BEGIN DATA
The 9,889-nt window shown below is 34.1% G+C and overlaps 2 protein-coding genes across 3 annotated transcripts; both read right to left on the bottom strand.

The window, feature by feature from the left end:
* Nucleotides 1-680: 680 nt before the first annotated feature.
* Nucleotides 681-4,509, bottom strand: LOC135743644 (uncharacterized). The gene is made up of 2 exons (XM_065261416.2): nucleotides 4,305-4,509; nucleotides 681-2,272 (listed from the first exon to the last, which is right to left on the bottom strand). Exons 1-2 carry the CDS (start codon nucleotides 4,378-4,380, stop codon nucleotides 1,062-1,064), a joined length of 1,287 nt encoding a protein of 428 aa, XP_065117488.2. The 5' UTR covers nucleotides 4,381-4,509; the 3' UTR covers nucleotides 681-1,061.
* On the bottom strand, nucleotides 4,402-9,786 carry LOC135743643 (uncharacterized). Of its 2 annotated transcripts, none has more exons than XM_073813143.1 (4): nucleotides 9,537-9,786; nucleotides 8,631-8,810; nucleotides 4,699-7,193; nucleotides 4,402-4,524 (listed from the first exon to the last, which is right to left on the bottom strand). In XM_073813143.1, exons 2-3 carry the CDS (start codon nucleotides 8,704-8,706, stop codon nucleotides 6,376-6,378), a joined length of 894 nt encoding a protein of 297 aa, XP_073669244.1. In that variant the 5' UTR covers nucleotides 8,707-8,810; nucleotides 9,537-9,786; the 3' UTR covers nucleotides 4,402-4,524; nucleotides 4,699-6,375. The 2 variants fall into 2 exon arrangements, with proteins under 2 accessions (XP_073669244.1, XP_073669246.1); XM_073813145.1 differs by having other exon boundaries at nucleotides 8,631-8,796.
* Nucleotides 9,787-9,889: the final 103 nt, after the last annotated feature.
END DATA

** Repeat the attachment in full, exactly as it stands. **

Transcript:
The 9,889-nt window shown below is 34.1% G+C and overlaps 2 protein-coding genes across 3 annotated transcripts; both read right to left on the bottom strand.

The window, feature by feature from the left end:
* Nucleotides 1-680: 680 nt before the first annotated feature.
* Nucleotides 681-4,509, bottom strand: LOC135743644 (uncharacterized). The gene is made up of 2 exons (XM_065261416.2): nucleotides 4,305-4,509; nucleotides 681-2,272 (listed from the first exon to the last, which is right to left on the bottom strand). Exons 1-2 carry the CDS (start codon nucleotides 4,378-4,380, stop codon nucleotides 1,062-1,064), a joined length of 1,287 nt encoding a protein of 428 aa, XP_065117488.2. The 5' UTR covers nucleotides 4,381-4,509; the 3' UTR covers nucleotides 681-1,061.
* On the bottom strand, nucleotides 4,402-9,786 carry LOC135743643 (uncharacterized). Of its 2 annotated transcripts, none has more exons than XM_073813143.1 (4): nucleotides 9,537-9,786; nucleotides 8,631-8,810; nucleotides 4,699-7,193; nucleotides 4,402-4,524 (listed from the first exon to the last, which is right to left on the bottom strand). In XM_073813143.1, exons 2-3 carry the CDS (start codon nucleotides 8,704-8,706, stop codon nucleotides 6,376-6,378), a joined length of 894 nt encoding a protein of 297 aa, XP_073669244.1. In that variant the 5' UTR covers nucleotides 8,707-8,810; nucleotides 9,537-9,786; the 3' UTR covers nucleotides 4,402-4,524; nucleotides 4,699-6,375. The 2 variants fall into 2 exon arrangements, with proteins under 2 accessions (XP_073669244.1, XP_073669246.1); XM_073813145.1 differs by having other exon boundaries at nucleotides 8,631-8,796.
* Nucleotides 9,787-9,889: the final 103 nt, after the last annotated feature.